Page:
Contrary to what you apparently have construed, I specifically pointed out that criminogenic cults can be briefly defined as self-perpetuating non-rational ritual belief systems instigated, and/or perverted, for the clandestine purpose of human exploitation.

    You seem to have missed the last phrase of the above brief definition.

    A organisation most-certainly doesn't require all of its adherents to have a criminal intent for it to be criminogenic (ie the product of crime and crime producing). Indeed, the fact that deluded cult adherents can commit crimes whilst believing themselves to be perfectly righteous is what makes the phenomenon particularly evil.

    Perhaps the most murderous criminogenic cult of modern times is 'Aum Shrinrikyo' (aka 'Aleph') which (ironically) was, and still is, presented externally as 'Buddhist.'

    Whilst steadfastly pretending absolute moral and intellectual authority, the psychopathic boss of 'Aum' used networks of deluded deployable agents in various countries to acquire, and gather, a stockpile of approximately 150 tons of war materials in Japan. These materials included an ex-Soviet military attack helicopter and chemicals to produce a quantity of Sarin gas sufficient to kill up to an estimated 10 millions persons.

    The boss of 'Aum' quite literally planned to trigger WW III. He only chose Sarin, because he couldn't get hold of a nuclear device.

    In 1999, 5 deeply-deluded expendable combatants of 'Aum' released a relatively small quantity of Sarin in busy Tokyo underground stations killing 13, seriously injuring 54 and affecting an estimated 6,000 people (only 980 of the mild victims came forward).

    Yet, by your definition of the word, 'Aum' is/was not criminogenic?

    However, I would contend that by their very nature, criminogenic cults are all deceptions in which deluded adherents are deployable agents, and/or de facto slaves, and/or expendable combatants, etc. who have mistaken fiction for fact. The majority of rank and file cult adherents have no idea of their leaders' hidden criminal objectives.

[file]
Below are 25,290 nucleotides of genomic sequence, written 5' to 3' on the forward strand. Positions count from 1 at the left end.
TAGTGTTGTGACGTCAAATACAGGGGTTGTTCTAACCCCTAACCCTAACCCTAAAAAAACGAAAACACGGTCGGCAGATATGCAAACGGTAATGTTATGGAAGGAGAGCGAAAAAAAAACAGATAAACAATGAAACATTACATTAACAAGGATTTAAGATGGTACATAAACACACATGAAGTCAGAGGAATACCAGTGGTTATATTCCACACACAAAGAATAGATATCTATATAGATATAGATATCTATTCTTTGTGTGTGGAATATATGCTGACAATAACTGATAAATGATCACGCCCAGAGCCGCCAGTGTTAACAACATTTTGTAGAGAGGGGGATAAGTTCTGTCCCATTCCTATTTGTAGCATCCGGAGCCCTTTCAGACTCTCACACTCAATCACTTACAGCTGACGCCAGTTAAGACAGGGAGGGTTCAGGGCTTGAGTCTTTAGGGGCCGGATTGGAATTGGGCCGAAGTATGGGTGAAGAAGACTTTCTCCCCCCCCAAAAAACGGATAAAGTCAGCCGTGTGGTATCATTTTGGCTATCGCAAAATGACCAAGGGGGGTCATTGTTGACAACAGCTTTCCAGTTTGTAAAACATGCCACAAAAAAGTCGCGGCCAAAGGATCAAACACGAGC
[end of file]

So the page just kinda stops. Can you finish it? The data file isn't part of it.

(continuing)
I would invite you to read my pamphlet, 'The Universal Identifying Characteristics of a Cult.'

  7. In my above comment, 1999 is a typo error which should have read 1995.

  8. The word "criminogenic" can be understood in two senses, etymologically speaking. According to its roots, it can mean "productive of crime" or "produced by crime." This is the source of our misunderstanding.

    Cults such as Thuggee and Aum are both "produced by crime" and "productive of crime." Their entire genesis and subsequent history are rooted in evil. They have nothing to do with genuine religion.

    But some belief systems may have been created in good faith by persons of good will. True, in later times such systems may be used exploitatively, for evil purposes. You can hardly condemn traditional Buddhism (a profound philosophy) for the psychopathic misrepresentations of Aum; or traditional Christianity for the corruption of some latter-day Christians.

    If you confuse a cult with a religion, you are conflating honest theological thought and faith with the viciousness of something intrinsically evil. It is a mistake of imprecision to use the definition "A self-perpetuating non-rational ritual belief system" for both phenomena. They are quite different.


  9. "You can hardly condemn traditional Buddhism (a profound philosophy) for the psychopathic misrepresentations of Aum;"

    Perhaps not, but a significant number of well-informed observers have correctly blamed the 'Dalai Lama' for naively accepting stolen cash from, and acting as a useful idiot for, the instigator of 'Aum;' thus giving him unwarranted credibility both in Japan and internationally. As far as I'm aware, the 'Dalai Lama' has never admitted his wide-eyed facilitating role in the 'Aum' tragedy, let alone publicly apologised for it. I also don't know whether he ever gave the stolen cash back to aid 'Aum' victims.


    The truth about 'Aum' was unthinkable to the 'Dalai Lama,' mainly because the instigator of 'Aum' (who met, and was publicly blessed by, the 'Dalai Lama' on at least 5 occasions) pretended affinity with him and even adopted a similar ritual title.

    The instigator of 'Aum' whose given name is Matsumoto (the Japanese equivalent of Smith) is still invariably referred to by the media as 'Shoko Asahara' ('Great Enlightened One'). This is ritualised comic-book bullshit.

    Unfortunately, as the example of the 'Dalai Lama's' attitude towards 'Aum' proves, the self-evident truth that traditional religions and criminogenic cults can both be briefly defined as self-perpetuating non-rational ritual belief systems, remains unthinkable to many people; particularly, those who hold traditional religious beliefs.